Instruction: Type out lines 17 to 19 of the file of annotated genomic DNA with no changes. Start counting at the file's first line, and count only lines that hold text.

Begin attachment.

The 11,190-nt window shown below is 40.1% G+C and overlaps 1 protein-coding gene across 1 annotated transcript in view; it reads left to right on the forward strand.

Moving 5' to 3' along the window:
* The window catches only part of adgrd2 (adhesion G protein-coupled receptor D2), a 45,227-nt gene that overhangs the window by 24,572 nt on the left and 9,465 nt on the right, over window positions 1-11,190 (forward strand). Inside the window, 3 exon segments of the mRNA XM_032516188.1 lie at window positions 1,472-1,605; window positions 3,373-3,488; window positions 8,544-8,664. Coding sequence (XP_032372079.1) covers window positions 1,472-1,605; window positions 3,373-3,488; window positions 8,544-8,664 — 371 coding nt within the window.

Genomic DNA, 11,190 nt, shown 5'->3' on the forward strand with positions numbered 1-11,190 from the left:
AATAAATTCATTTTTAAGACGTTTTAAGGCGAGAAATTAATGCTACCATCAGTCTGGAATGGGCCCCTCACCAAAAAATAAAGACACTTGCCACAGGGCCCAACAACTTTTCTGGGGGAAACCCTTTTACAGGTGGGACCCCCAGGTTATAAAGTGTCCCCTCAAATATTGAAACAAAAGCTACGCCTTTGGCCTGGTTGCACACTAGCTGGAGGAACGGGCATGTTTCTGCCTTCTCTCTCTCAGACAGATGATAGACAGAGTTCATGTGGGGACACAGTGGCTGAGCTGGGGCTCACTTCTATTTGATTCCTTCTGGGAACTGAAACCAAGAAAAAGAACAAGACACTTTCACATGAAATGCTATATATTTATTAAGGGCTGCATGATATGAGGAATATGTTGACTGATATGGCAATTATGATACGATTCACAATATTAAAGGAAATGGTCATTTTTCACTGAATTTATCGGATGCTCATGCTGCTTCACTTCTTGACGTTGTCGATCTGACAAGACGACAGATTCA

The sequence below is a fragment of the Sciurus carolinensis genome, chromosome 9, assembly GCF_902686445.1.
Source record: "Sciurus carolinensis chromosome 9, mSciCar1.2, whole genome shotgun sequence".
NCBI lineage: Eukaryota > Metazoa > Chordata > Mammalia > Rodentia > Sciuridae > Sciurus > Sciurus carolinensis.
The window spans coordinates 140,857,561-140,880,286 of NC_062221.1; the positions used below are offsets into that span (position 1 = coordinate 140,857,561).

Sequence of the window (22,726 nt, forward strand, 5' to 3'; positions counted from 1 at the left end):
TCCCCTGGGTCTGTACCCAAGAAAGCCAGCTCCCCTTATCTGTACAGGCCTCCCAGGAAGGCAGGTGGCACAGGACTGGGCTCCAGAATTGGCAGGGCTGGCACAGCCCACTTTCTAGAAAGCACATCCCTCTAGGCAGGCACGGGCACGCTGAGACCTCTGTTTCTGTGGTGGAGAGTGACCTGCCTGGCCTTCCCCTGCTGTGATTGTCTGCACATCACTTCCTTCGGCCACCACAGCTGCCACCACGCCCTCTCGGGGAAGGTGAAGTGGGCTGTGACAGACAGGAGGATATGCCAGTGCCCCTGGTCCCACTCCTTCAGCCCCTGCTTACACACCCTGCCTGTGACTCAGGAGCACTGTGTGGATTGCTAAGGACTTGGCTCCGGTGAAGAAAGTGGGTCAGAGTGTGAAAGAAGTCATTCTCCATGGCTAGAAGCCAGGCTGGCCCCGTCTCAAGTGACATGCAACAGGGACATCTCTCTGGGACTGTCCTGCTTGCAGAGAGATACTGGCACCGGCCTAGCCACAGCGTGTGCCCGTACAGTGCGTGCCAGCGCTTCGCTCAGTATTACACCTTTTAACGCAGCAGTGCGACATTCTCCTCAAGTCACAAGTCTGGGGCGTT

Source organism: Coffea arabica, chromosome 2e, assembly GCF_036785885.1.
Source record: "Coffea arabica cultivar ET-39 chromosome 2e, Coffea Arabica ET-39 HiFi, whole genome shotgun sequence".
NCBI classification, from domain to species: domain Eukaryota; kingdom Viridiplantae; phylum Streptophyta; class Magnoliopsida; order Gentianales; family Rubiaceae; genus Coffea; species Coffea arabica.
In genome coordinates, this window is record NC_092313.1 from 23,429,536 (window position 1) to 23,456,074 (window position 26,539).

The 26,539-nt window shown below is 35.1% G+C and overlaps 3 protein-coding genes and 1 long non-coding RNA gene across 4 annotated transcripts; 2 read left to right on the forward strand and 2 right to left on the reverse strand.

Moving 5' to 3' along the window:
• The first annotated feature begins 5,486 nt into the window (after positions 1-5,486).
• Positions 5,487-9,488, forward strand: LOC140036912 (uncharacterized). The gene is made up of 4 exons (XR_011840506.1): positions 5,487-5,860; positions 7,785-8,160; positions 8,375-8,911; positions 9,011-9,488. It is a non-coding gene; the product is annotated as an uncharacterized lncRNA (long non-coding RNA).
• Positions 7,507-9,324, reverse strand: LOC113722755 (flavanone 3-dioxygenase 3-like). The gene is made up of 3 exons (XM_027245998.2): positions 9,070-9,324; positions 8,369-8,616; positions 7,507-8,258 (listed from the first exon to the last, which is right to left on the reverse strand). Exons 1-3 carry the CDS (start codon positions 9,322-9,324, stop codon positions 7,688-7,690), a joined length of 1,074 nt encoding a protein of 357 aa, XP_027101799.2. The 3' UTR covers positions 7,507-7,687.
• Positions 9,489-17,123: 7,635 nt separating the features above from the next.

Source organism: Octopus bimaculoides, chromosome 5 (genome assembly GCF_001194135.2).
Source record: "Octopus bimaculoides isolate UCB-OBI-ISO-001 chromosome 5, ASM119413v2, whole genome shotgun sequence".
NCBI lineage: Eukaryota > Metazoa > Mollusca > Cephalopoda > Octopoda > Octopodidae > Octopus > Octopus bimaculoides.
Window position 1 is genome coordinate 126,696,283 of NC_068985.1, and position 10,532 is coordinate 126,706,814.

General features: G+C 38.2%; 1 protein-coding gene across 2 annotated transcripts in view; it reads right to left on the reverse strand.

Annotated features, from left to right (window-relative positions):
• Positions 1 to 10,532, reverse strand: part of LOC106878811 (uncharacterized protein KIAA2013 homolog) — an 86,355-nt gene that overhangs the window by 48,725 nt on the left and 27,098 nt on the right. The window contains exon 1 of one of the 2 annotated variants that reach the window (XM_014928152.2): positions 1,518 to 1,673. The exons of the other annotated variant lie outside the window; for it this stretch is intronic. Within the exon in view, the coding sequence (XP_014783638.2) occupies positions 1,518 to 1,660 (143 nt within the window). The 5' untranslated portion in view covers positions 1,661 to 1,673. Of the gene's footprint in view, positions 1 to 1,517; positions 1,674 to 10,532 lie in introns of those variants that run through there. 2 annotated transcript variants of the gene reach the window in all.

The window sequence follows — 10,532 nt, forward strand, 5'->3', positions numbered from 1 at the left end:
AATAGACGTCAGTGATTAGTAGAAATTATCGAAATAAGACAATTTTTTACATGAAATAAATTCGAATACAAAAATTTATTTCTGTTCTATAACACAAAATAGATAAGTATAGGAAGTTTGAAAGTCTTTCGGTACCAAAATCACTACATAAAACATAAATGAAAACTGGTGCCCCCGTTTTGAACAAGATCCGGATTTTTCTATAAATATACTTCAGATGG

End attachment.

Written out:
Moving 5' to 3' along the window:
• The first annotated feature begins 5,486 nt into the window (after positions 1-5,486).
• Positions 5,487-9,488, forward strand: LOC140036912 (uncharacterized). The gene is made up of 4 exons (XR_011840506.1): positions 5,487-5,860; positions 7,785-8,160; positions 8,375-8,911; positions 9,011-9,488. It is a non-coding gene; the product is annotated as an uncharacterized lncRNA (long non-coding RNA).